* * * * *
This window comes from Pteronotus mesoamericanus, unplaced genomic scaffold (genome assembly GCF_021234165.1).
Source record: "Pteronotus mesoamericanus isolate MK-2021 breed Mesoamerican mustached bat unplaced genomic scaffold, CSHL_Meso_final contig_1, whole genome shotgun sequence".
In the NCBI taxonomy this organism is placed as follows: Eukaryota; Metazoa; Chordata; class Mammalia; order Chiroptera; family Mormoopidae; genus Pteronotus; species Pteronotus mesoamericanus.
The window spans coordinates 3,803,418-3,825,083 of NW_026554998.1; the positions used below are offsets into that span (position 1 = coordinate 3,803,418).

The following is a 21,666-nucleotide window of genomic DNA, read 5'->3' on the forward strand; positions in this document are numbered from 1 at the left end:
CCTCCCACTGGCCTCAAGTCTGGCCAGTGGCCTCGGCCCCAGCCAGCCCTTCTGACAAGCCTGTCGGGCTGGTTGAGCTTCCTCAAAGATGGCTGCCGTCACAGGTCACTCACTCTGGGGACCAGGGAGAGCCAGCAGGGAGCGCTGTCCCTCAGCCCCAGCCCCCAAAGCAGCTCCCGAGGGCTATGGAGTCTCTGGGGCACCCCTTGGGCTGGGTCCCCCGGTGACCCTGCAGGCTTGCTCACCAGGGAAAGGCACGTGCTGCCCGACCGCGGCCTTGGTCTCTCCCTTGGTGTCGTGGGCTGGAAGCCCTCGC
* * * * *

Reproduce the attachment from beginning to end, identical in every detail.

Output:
This window comes from Pteronotus mesoamericanus, unplaced genomic scaffold (genome assembly GCF_021234165.1).
Source record: "Pteronotus mesoamericanus isolate MK-2021 breed Mesoamerican mustached bat unplaced genomic scaffold, CSHL_Meso_final contig_1, whole genome shotgun sequence".
In the NCBI taxonomy this organism is placed as follows: Eukaryota; Metazoa; Chordata; class Mammalia; order Chiroptera; family Mormoopidae; genus Pteronotus; species Pteronotus mesoamericanus.
The window spans coordinates 3,803,418-3,825,083 of NW_026554998.1; the positions used below are offsets into that span (position 1 = coordinate 3,803,418).

The following is a 21,666-nucleotide window of genomic DNA, read 5'->3' on the forward strand; positions in this document are numbered from 1 at the left end:
CCTCCCACTGGCCTCAAGTCTGGCCAGTGGCCTCGGCCCCAGCCAGCCCTTCTGACAAGCCTGTCGGGCTGGTTGAGCTTCCTCAAAGATGGCTGCCGTCACAGGTCACTCACTCTGGGGACCAGGGAGAGCCAGCAGGGAGCGCTGTCCCTCAGCCCCAGCCCCCAAAGCAGCTCCCGAGGGCTATGGAGTCTCTGGGGCACCCCTTGGGCTGGGTCCCCCGGTGACCCTGCAGGCTTGCTCACCAGGGAAAGGCACGTGCTGCCCGACCGCGGCCTTGGTCTCTCCCTTGGTGTCGTGGGCTGGAAGCCCTCGC